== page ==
As a response to the clean-air movement and the U.S. government’s denial of climate change, Peter Foldy, a Canadian singer, songwriter and filmmaker based in Los Angeles, wrote the pop song “Toxic World.”
Released in the fall of 2019 to positive reviews, “Toxic World” is a socially conscious love song. It got airplay on Canadian radio stations and recently charted at No. 27 on the Quebec Anglo Top 100.
Now, with the spread of the coronavirus, the song is more relevant than ever. “I was kind of ahead of the curve in calling it ‘Toxic World,’” Foldy said.
Foldy has a gift for writing upbeat pop songs with catchy melodies. His first single, “Bondi Junction” topped the charts in the early 70s. Despite the serious subject of “Toxic World,” released on Foldy’s Bronte Road label, it’s a toe-tapper. And the melody has earworm potential.
“Good songs just come to you,” he said. “They’re almost like a gift. They come from somewhere and you just write them.”
On the heels of the success of “Toxic World,” he’s recorded a followup with the working title “The Friend Zone,” about a guy who likes a girl who just wants to be friends.
When Foldy releases the song, he’s planning to concentrate on streaming services rather than radio, he said. “Toxic World” got nearly 14,000 streams on Spotify.
It’s hard to get songs on radio these days because radio stations can satisfy Canadian content requirements by playing big name artists, he said. “Even if they play a song, they play it only once every two days.”
“Bondi Junction,” was played 10 to 15 times a day on every radio station in Canada, because almost every Canadian station was a Top 40 station in 1973. “You could make a decent living just off the airplay alone,” he said. A song about a fragile first love, it rose to No. 1 on the Canadian music charts and garnered two Juno nominations.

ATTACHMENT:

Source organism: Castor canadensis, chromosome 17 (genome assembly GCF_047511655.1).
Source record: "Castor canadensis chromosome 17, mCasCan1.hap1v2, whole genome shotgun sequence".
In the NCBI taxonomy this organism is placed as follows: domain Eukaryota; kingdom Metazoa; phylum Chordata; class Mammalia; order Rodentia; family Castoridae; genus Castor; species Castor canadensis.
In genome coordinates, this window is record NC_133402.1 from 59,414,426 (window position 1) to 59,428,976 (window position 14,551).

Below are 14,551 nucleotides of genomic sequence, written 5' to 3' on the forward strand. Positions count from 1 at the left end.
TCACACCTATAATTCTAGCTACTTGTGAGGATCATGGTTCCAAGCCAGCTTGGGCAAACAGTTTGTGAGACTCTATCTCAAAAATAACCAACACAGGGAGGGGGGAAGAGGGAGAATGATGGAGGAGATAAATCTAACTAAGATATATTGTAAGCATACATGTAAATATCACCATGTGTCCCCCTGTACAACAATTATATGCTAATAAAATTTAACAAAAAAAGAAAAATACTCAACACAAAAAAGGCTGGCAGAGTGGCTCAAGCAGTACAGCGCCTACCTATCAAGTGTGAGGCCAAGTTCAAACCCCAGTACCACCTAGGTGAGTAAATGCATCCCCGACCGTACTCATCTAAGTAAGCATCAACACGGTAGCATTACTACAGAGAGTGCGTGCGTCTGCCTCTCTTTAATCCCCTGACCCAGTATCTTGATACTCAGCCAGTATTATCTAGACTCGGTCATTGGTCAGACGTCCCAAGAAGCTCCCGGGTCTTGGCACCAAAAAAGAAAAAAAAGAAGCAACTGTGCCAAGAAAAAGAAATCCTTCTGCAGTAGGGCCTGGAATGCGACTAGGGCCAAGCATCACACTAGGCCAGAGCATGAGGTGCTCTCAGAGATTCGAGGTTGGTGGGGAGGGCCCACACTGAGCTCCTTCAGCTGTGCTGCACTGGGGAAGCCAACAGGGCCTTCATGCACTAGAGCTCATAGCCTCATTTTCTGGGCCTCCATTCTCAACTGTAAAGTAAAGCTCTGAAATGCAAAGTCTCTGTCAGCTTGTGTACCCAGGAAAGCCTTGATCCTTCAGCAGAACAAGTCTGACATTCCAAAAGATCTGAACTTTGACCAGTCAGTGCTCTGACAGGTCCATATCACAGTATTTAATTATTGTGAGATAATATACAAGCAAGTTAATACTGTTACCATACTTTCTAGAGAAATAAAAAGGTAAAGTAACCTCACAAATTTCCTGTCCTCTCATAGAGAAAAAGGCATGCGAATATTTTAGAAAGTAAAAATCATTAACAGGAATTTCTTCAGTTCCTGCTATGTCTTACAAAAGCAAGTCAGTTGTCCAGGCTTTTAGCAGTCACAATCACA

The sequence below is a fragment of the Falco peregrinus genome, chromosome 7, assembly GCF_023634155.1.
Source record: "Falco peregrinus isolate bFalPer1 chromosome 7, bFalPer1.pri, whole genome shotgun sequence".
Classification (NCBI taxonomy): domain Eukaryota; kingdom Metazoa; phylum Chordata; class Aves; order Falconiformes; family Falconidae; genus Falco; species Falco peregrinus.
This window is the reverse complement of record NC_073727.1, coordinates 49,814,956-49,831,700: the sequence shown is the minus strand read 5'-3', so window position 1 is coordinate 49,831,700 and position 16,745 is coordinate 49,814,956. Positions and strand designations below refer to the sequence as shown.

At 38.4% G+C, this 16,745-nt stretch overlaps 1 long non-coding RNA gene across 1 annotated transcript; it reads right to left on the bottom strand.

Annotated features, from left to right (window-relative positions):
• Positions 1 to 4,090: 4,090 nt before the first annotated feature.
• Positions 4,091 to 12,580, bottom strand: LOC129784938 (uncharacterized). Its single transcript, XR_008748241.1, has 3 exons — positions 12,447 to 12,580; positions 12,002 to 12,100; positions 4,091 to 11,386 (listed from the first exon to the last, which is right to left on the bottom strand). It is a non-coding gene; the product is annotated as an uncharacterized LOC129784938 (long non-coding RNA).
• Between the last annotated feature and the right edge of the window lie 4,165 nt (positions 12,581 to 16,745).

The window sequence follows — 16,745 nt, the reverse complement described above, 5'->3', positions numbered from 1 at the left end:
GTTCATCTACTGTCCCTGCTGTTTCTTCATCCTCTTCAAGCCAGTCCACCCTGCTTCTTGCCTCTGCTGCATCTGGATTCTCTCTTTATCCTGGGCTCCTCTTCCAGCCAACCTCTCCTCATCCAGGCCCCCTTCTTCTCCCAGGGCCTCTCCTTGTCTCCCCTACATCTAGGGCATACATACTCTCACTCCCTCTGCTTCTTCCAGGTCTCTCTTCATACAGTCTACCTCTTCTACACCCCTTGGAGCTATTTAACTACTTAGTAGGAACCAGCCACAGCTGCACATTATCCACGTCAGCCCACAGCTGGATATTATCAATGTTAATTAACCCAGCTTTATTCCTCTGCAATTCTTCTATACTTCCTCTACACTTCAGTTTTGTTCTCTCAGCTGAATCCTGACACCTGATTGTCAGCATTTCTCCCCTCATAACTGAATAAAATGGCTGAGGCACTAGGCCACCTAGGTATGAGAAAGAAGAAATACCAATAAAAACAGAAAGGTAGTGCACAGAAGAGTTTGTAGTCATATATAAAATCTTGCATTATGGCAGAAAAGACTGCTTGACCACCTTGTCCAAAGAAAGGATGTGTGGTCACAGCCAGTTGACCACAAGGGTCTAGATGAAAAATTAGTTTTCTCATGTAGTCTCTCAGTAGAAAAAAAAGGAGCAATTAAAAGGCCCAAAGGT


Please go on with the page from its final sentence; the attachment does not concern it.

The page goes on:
Bondi Junction is a suburb of Sydney, Australia, where Foldy and his family landed after fleeing Hungary. They went on to settle in Toronto, where Foldy played in a bar band, singing covers by the Beatles and the Bee Gees, while attending film school.
He shopped a demo, which included “Bondi Junction,” to several record companies and to his surprise, a small, independent label signed him. The tune charted on Billboard and Cashbox in the United States as well.
By the early ‘80s, after he’d had several more Top 10 hits, Foldy moved to L.A., then the epicentre of America’s music universe. But after his label went out of business, he found himself selling chocolate mints over the phone four hours a day to pay the rent.
“In the afternoons I did what everyone else does in L.A., I started writing a screenplay,” he wrote in british-weekly.com. A teen comedy he wrote was his entree into the film industry there and he went on to produce and direct many feature films since 1985.
But Foldy never lost his musical aspirations, releasing a Best of Peter Foldy album in 2008. When he uploaded a video of “Bondi Junction” to YouTube in 2010, he realized how important the song had been to his fans.
One viewer reminisced about his own first love. He wrote, “That’s it, you find your first love, you think it’s forever, it rarely lasts, and maybe you look back and reminisce. Surely, you never forget it!”
The feedback from his YouTube audience got Foldy back into songwriting, and in 2014 he released a well-received album, Nine Lives, a collection of 10 original songs.
“I’m happiest when I’m in the recording studio,” he said. “It’s just a great feeling to be there and to make music.”